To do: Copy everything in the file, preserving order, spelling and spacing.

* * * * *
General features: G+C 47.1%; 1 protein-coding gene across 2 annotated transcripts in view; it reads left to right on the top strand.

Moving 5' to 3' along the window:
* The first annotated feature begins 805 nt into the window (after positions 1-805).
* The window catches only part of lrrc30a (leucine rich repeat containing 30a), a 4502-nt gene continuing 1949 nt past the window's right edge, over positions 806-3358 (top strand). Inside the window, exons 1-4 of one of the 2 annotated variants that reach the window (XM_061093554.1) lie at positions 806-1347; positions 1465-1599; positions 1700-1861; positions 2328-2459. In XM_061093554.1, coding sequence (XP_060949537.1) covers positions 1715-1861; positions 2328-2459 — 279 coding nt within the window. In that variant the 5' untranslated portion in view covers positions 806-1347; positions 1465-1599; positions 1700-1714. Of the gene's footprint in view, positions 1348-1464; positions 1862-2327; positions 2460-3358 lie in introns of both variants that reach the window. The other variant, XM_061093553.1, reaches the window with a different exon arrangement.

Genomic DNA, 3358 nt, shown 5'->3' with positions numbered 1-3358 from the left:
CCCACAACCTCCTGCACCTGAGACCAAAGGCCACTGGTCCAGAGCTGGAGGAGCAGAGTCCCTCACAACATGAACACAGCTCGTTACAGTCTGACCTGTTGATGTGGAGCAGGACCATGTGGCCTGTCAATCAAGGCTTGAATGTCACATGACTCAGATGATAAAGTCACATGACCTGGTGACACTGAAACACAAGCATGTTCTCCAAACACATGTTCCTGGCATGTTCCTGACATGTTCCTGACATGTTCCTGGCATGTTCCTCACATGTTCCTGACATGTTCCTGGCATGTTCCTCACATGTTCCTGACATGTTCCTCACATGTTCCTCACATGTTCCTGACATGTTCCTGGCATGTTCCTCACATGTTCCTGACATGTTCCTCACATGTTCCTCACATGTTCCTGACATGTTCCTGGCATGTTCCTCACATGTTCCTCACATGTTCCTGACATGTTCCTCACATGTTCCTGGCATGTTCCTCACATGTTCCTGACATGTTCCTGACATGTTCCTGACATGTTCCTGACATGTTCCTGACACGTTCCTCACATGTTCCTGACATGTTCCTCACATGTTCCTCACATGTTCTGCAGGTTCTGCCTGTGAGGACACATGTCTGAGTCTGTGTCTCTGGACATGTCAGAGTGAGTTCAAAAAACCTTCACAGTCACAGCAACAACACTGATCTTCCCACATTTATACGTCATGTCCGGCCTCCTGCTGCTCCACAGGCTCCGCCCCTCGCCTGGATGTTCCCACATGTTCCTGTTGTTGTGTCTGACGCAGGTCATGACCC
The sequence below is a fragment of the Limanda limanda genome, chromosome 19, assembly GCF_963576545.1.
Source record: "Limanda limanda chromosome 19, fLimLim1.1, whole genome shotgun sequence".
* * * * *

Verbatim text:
General features: G+C 47.1%; 1 protein-coding gene across 2 annotated transcripts in view; it reads left to right on the top strand.

Moving 5' to 3' along the window:
* The first annotated feature begins 805 nt into the window (after positions 1-805).
* The window catches only part of lrrc30a (leucine rich repeat containing 30a), a 4502-nt gene continuing 1949 nt past the window's right edge, over positions 806-3358 (top strand). Inside the window, exons 1-4 of one of the 2 annotated variants that reach the window (XM_061093554.1) lie at positions 806-1347; positions 1465-1599; positions 1700-1861; positions 2328-2459. In XM_061093554.1, coding sequence (XP_060949537.1) covers positions 1715-1861; positions 2328-2459 — 279 coding nt within the window. In that variant the 5' untranslated portion in view covers positions 806-1347; positions 1465-1599; positions 1700-1714. Of the gene's footprint in view, positions 1348-1464; positions 1862-2327; positions 2460-3358 lie in introns of both variants that reach the window. The other variant, XM_061093553.1, reaches the window with a different exon arrangement.

Genomic DNA, 3358 nt, shown 5'->3' with positions numbered 1-3358 from the left:
CCCACAACCTCCTGCACCTGAGACCAAAGGCCACTGGTCCAGAGCTGGAGGAGCAGAGTCCCTCACAACATGAACACAGCTCGTTACAGTCTGACCTGTTGATGTGGAGCAGGACCATGTGGCCTGTCAATCAAGGCTTGAATGTCACATGACTCAGATGATAAAGTCACATGACCTGGTGACACTGAAACACAAGCATGTTCTCCAAACACATGTTCCTGGCATGTTCCTGACATGTTCCTGACATGTTCCTGGCATGTTCCTCACATGTTCCTGACATGTTCCTGGCATGTTCCTCACATGTTCCTGACATGTTCCTCACATGTTCCTCACATGTTCCTGACATGTTCCTGGCATGTTCCTCACATGTTCCTGACATGTTCCTCACATGTTCCTCACATGTTCCTGACATGTTCCTGGCATGTTCCTCACATGTTCCTCACATGTTCCTGACATGTTCCTCACATGTTCCTGGCATGTTCCTCACATGTTCCTGACATGTTCCTGACATGTTCCTGACATGTTCCTGACATGTTCCTGACACGTTCCTCACATGTTCCTGACATGTTCCTCACATGTTCCTCACATGTTCTGCAGGTTCTGCCTGTGAGGACACATGTCTGAGTCTGTGTCTCTGGACATGTCAGAGTGAGTTCAAAAAACCTTCACAGTCACAGCAACAACACTGATCTTCCCACATTTATACGTCATGTCCGGCCTCCTGCTGCTCCACAGGCTCCGCCCCTCGCCTGGATGTTCCCACATGTTCCTGTTGTTGTGTCTGACGCAGGTCATGACCC
The sequence below is a fragment of the Limanda limanda genome, chromosome 19, assembly GCF_963576545.1.
Source record: "Limanda limanda chromosome 19, fLimLim1.1, whole genome shotgun sequence".